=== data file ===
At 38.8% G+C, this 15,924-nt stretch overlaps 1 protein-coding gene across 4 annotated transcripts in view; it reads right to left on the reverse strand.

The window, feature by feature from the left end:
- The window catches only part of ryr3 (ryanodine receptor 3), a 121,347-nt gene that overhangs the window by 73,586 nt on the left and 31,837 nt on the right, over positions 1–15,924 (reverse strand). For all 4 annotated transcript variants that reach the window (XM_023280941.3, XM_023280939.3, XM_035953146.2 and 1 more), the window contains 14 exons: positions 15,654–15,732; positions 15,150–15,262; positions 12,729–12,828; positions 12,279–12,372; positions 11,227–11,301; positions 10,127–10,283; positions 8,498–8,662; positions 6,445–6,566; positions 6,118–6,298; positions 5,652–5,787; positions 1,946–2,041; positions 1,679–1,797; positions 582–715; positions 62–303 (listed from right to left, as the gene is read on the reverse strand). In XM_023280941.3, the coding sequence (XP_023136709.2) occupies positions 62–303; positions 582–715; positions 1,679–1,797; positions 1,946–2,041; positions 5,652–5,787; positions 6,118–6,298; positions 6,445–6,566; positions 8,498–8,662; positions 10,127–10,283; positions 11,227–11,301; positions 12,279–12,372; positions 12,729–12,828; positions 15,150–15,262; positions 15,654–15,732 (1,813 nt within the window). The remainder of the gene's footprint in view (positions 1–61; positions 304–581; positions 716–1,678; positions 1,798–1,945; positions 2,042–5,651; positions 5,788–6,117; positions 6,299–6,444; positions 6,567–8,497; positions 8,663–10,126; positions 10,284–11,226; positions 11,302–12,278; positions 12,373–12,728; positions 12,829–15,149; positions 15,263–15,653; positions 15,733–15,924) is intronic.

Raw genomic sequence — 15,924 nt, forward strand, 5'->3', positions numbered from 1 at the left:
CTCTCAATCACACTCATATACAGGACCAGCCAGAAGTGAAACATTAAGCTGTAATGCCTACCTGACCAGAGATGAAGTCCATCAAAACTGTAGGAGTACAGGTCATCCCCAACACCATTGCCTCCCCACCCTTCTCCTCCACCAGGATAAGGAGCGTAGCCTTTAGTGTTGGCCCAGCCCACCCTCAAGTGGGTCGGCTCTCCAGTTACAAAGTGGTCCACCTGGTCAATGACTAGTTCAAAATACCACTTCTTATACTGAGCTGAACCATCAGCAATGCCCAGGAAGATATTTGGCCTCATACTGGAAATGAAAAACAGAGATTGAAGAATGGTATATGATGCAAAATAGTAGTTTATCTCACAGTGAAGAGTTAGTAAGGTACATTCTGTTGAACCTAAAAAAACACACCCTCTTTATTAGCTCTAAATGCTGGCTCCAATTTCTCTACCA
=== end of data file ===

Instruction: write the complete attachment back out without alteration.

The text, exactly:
At 38.8% G+C, this 15,924-nt stretch overlaps 1 protein-coding gene across 4 annotated transcripts in view; it reads right to left on the reverse strand.

The window, feature by feature from the left end:
- The window catches only part of ryr3 (ryanodine receptor 3), a 121,347-nt gene that overhangs the window by 73,586 nt on the left and 31,837 nt on the right, over positions 1–15,924 (reverse strand). For all 4 annotated transcript variants that reach the window (XM_023280941.3, XM_023280939.3, XM_035953146.2 and 1 more), the window contains 14 exons: positions 15,654–15,732; positions 15,150–15,262; positions 12,729–12,828; positions 12,279–12,372; positions 11,227–11,301; positions 10,127–10,283; positions 8,498–8,662; positions 6,445–6,566; positions 6,118–6,298; positions 5,652–5,787; positions 1,946–2,041; positions 1,679–1,797; positions 582–715; positions 62–303 (listed from right to left, as the gene is read on the reverse strand). In XM_023280941.3, the coding sequence (XP_023136709.2) occupies positions 62–303; positions 582–715; positions 1,679–1,797; positions 1,946–2,041; positions 5,652–5,787; positions 6,118–6,298; positions 6,445–6,566; positions 8,498–8,662; positions 10,127–10,283; positions 11,227–11,301; positions 12,279–12,372; positions 12,729–12,828; positions 15,150–15,262; positions 15,654–15,732 (1,813 nt within the window). The remainder of the gene's footprint in view (positions 1–61; positions 304–581; positions 716–1,678; positions 1,798–1,945; positions 2,042–5,651; positions 5,788–6,117; positions 6,299–6,444; positions 6,567–8,497; positions 8,663–10,126; positions 10,284–11,226; positions 11,302–12,278; positions 12,373–12,728; positions 12,829–15,149; positions 15,263–15,653; positions 15,733–15,924) is intronic.

Raw genomic sequence — 15,924 nt, forward strand, 5'->3', positions numbered from 1 at the left:
CTCTCAATCACACTCATATACAGGACCAGCCAGAAGTGAAACATTAAGCTGTAATGCCTACCTGACCAGAGATGAAGTCCATCAAAACTGTAGGAGTACAGGTCATCCCCAACACCATTGCCTCCCCACCCTTCTCCTCCACCAGGATAAGGAGCGTAGCCTTTAGTGTTGGCCCAGCCCACCCTCAAGTGGGTCGGCTCTCCAGTTACAAAGTGGTCCACCTGGTCAATGACTAGTTCAAAATACCACTTCTTATACTGAGCTGAACCATCAGCAATGCCCAGGAAGATATTTGGCCTCATACTGGAAATGAAAAACAGAGATTGAAGAATGGTATATGATGCAAAATAGTAGTTTATCTCACAGTGAAGAGTTAGTAAGGTACATTCTGTTGAACCTAAAAAAACACACCCTCTTTATTAGCTCTAAATGCTGGCTCCAATTTCTCTACCA